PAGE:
Pathways of Spread

Phragmites reproduces by dispersing seeds, by roots via rhizomes, or by stolon fragments. Dispersal can be natural through water, air, or animal movement, as well as through human actions and equipment such as through the horticultural trade, construction, boats, trailers, or ATVs.

Seeds of Phragmites

Photo: Joseph McCauley, US Fish and Wildlife Service, Bugwood.org

Seeds: Phragmites produces thousands of seeds annually,and dispersal to new sites is typically by seed.

Rhizomes: Rhizomes are underground stems that are connected to the parent plant that are capable of growing new plants. Broken rhizome fragments may be washed down rivers and shorelines to new sites where they can establish.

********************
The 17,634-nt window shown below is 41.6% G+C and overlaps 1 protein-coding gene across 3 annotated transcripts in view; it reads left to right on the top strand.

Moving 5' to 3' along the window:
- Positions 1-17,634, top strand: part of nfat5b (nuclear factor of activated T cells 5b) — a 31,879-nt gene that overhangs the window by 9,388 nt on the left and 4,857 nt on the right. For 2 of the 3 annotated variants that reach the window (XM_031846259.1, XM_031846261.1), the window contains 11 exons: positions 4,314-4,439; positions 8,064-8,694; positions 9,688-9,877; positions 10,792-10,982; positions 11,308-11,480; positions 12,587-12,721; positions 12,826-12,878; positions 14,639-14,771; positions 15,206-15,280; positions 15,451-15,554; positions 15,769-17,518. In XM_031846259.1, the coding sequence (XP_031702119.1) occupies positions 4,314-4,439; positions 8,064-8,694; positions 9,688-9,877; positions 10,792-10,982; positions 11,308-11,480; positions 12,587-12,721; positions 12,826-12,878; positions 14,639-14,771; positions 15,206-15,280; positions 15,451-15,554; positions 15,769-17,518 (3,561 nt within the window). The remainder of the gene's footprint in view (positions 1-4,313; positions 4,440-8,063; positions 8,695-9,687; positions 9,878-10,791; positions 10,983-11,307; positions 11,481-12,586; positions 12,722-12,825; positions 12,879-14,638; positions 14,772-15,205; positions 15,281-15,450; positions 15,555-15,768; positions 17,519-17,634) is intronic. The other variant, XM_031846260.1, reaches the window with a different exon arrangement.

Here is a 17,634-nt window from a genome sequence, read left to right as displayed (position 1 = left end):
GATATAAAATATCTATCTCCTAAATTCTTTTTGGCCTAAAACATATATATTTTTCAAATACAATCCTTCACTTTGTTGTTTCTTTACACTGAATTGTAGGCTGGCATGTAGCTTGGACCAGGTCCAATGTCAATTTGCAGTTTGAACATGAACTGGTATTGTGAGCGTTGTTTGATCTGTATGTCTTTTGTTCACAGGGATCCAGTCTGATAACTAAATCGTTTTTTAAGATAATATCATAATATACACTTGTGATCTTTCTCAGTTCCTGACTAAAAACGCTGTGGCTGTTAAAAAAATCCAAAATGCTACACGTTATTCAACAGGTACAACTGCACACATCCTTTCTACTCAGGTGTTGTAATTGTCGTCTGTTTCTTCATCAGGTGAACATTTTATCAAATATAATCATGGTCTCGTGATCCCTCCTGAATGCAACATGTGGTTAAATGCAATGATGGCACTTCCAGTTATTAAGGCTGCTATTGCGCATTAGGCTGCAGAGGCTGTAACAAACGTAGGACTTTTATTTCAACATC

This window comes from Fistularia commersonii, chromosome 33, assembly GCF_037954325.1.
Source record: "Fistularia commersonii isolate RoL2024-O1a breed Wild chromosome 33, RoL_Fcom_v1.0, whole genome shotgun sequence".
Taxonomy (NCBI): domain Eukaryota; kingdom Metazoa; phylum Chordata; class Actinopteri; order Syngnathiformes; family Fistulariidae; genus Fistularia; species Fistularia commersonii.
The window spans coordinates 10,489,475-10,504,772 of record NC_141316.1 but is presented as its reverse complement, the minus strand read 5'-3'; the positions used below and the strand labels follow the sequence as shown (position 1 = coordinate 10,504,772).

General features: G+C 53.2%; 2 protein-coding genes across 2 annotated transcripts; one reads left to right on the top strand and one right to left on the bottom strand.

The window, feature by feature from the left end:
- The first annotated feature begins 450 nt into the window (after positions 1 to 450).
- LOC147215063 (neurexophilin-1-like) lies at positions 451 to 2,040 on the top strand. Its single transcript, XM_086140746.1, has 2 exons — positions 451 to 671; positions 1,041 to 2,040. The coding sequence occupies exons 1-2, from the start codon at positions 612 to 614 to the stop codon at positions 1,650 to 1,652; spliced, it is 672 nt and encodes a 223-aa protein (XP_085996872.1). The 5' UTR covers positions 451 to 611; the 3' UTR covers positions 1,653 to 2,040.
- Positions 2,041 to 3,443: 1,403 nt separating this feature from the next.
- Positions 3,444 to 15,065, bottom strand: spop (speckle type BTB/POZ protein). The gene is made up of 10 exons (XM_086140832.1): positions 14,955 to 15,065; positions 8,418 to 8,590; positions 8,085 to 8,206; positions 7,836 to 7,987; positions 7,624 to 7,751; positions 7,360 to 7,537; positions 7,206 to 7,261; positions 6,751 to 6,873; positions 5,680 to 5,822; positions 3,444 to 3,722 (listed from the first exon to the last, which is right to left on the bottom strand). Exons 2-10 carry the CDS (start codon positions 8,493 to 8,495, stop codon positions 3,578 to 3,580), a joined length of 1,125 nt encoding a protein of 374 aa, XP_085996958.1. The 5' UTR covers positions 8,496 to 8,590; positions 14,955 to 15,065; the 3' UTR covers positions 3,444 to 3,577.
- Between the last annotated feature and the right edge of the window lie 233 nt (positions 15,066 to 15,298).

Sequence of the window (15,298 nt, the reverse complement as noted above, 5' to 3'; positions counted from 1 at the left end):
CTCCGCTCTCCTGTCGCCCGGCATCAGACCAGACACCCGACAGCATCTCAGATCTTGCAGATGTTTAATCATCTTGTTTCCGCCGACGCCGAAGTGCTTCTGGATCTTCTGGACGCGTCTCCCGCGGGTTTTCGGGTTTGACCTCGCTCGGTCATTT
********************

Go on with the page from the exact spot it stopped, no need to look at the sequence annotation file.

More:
Stolons: Stolons are stems that are connected to the parent plant that grow along the soil surface and can form new plants. These contribute to the spread of Phragmites within an area.

More development in recent years has increased the number of roads we have which has increased our level of landscape connectivity, facilitating the transport of seeds, stolons and rhizomes to non-invaded areas. Roadsides are often disturbed environments with high contaminants, which promote Phragmites establishment.

Human induced changes to wetlands such as shoreline development may also promote an invasion of Phragmites, leaving large open spaces, free of competitors.

Some people may transport Phragmites from the roadside to their garden, realizing later its invasiveness. It is also often used for duck blinds for hunting.

For more information on how Phragmites spreads, see our Best Management Practices document.